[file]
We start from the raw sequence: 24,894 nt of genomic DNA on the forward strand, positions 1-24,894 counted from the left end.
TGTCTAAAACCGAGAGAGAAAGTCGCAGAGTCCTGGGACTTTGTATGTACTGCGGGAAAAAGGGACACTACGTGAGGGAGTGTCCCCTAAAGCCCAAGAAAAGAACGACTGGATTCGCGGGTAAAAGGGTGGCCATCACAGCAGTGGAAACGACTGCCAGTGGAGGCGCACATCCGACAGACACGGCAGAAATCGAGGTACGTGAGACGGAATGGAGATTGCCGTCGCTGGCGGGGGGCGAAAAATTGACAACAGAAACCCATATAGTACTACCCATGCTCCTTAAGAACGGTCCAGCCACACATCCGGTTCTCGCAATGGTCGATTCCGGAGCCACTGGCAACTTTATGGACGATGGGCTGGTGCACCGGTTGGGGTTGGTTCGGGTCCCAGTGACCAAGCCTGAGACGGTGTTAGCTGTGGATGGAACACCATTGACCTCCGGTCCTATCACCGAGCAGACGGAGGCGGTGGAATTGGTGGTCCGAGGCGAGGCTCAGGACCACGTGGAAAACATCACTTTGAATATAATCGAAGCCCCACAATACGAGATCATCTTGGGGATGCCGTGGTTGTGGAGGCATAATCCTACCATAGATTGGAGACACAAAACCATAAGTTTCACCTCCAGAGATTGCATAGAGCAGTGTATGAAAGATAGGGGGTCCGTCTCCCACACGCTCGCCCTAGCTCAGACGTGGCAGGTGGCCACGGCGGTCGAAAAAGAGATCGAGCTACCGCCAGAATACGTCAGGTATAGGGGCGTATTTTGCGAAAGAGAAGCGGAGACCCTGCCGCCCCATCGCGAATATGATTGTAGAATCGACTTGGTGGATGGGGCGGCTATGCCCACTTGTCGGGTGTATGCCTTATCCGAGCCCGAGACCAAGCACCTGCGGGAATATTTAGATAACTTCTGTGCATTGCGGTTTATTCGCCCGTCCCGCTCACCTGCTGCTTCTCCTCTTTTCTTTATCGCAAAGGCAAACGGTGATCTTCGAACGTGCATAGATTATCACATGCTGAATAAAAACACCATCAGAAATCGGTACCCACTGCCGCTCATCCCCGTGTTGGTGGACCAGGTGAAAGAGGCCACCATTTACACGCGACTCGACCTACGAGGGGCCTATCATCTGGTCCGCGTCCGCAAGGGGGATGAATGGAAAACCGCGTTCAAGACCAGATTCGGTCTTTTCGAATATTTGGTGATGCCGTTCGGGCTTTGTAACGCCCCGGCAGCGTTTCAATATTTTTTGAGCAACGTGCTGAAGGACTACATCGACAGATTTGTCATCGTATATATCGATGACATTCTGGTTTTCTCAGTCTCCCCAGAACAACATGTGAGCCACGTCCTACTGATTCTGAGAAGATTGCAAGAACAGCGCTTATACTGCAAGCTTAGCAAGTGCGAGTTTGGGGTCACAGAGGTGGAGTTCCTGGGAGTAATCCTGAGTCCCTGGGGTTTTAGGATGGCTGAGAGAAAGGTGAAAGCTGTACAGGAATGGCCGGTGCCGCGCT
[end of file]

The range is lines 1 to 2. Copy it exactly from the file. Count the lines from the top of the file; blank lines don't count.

We start from the raw sequence: 24,894 nt of genomic DNA on the forward strand, positions 1-24,894 counted from the left end.
TGTCTAAAACCGAGAGAGAAAGTCGCAGAGTCCTGGGACTTTGTATGTACTGCGGGAAAAAGGGACACTACGTGAGGGAGTGTCCCCTAAAGCCCAAGAAAAGAACGACTGGATTCGCGGGTAAAAGGGTGGCCATCACAGCAGTGGAAACGACTGCCAGTGGAGGCGCACATCCGACAGACACGGCAGAAATCGAGGTACGTGAGACGGAATGGAGATTGCCGTCGCTGGCGGGGGGCGAAAAATTGACAACAGAAACCCATATAGTACTACCCATGCTCCTTAAGAACGGTCCAGCCACACATCCGGTTCTCGCAATGGTCGATTCCGGAGCCACTGGCAACTTTATGGACGATGGGCTGGTGCACCGGTTGGGGTTGGTTCGGGTCCCAGTGACCAAGCCTGAGACGGTGTTAGCTGTGGATGGAACACCATTGACCTCCGGTCCTATCACCGAGCAGACGGAGGCGGTGGAATTGGTGGTCCGAGGCGAGGCTCAGGACCACGTGGAAAACATCACTTTGAATATAATCGAAGCCCCACAATACGAGATCATCTTGGGGATGCCGTGGTTGTGGAGGCATAATCCTACCATAGATTGGAGACACAAAACCATAAGTTTCACCTCCAGAGATTGCATAGAGCAGTGTATGAAAGATAGGGGGTCCGTCTCCCACACGCTCGCCCTAGCTCAGACGTGGCAGGTGGCCACGGCGGTCGAAAAAGAGATCGAGCTACCGCCAGAATACGTCAGGTATAGGGGCGTATTTTGCGAAAGAGAAGCGGAGACCCTGCCGCCCCATCGCGAATATGATTGTAGAATCGACTTGGTGGATGGGGCGGCTATGCCCACTTGTCGGGTGTATGCCTTATCCGAGCCCGAGACCAAGCACCTGCGGGAATATTTAGATAACTTCTGTGCATTGCGGTTTATTCGCCCGTCCCGCTCACCTGCTGCTTCTCCTCTTTTCTTTATCGCAAAGGCAAACGGTGATCTTCGAACGTGCATAGATTATCACATGCTGAATAAAAACACCATCAGAAATCGGTACCCACTGCCGCTCATCCCCGTGTTGGTGGACCAGGTGAAAGAGGCCACCATTTACACGCGACTCGACCTACGAGGGGCCTATCATCTGGTCCGCGTCCGCAAGGGGGATGAATGGAAAACCGCGTTCAAGACCAGATTCGGTCTTTTCGAATATTTGGTGATGCCGTTCGGGCTTTGTAACGCCCCGGCAGCGTTTCAATATTTTTTGAGCAACGTGCTGAAGGACTACATCGACAGATTTGTCATCGTATATATCGATGACATTCTGGTTTTCTCAGTCTCCCCAGAACAACATGTGAGCCACGTCCTACTGATTCTGAGAAGATTGCAAGAACAGCGCTTATACTGCAAGCTTAGCAAGTGCGAGTTTGGGGTCACAGAGGTGGAGTTCCTGGGAGTAATCCTGAGTCCCTGGGGTTTTAGGATGGCTGAGAGAAAGGTGAAAGCTGTACAGGAATGGCCGGTGCCGCGCT